Staff Editorial: Me comes before mobile

Ashley Gordon

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The advent of wireless Internet connection has been both a blessing and a curse. On one hand, it’s allowed people the ability to work more efficiently and remain consistently accessible. On the other, it’s allowed people the ability to work too efficiently and remain consistently too accessible. The time when a person could shut off their technology and be left with their thoughts is slowly disappearing.

Currently, airlines are moving quickly to make their flights Wi-Fi friendly. During a six-hour flight, a person use to spend time collecting their thoughts, reading a book or magazine anticipating the plane’s landing in a place far from home. Soon, all flights will be Wi-Fi friendly. In addition, no longer simply a place to relax with a book, Border’s Group Inc. recently announced that by mid October almost all of their more than 500 bookstores will offer free Wi-Fi.

It would be foolish to say that wireless Internet hasn’t had its perks. To have Google, direct access to a personal bank account, driving directions, and social networking at our fingertips is amazing. Technology gives us a sense of security, a feeling that we are never truly isolated.

But in our effort to remain connected, day-to-day communication is starting to hollow. For instance, an email used to be a well-crafted exchange between two individuals. However, with advancements in Wi-Fi connectivity, emails have become broken phrases that quickly answer a question. The question usually results in a quick response, but a message lacking a personal touch. Has communication become more efficient? Yes. In doing so, has it lost substance? Definitely.

Moreover, smart phones have provided the ability to consistently be available to the rest of the world. Blackberry’s and iPhone’s, which seem to be forever clutched in the hands of CSUN students as well as our staff here at the Daily Sundial, don’t allow time to focus on the present, the moment that is passing by while a response to a text message, update of a Twitter page or update of a Facebook status takes precedence.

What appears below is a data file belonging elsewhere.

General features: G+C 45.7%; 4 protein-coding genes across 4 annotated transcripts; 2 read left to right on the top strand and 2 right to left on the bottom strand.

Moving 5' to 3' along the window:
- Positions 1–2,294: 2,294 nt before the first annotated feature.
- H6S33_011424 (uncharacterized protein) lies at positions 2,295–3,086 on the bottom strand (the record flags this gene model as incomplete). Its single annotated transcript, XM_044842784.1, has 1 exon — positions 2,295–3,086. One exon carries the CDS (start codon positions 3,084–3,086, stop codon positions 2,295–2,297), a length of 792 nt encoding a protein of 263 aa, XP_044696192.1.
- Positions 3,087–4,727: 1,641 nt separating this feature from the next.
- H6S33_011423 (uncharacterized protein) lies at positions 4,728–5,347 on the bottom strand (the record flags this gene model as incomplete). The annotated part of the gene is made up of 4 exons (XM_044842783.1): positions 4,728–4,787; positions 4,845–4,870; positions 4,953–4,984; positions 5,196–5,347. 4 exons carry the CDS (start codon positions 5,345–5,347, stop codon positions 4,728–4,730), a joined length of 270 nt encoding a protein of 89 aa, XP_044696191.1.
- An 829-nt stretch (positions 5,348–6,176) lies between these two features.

So, the question becomes, at what point do we disconnect?

Maybe people received a taste of the potential repercussions of not disconnecting with the increase in vehicle accidents due to cell phone use. With laws now in place, it is now an obligation to disconnect during some moments in our life. Still, people begrudgingly put away their phone, even knowing they may be saving a life.

But, ultimately, the decision to disconnect is up to the individual – a decision to put one’s self first. Instead of spending time describing how much fun you’re having at so and so’s party on Facebook, why not just live in that moment?

Make a decision that the next time the phone vibrates or a new message appears on the computer screen to say, I’m not accessible right now and everyone else isn’t accessible to me. Potentially, then, a flight on an airplane will remain the first step in separating oneself from their everyday life and a bookstore will be a place to escape into another world.

With a little indulgence or “me time,” maybe down the road our words, emails and thoughts will continue to mean something.


Unsigned editorials represent the majority view of the Sundial editorial board and are not necessarily those of the journalism department. Other views on the opinion page are those of the individual writer.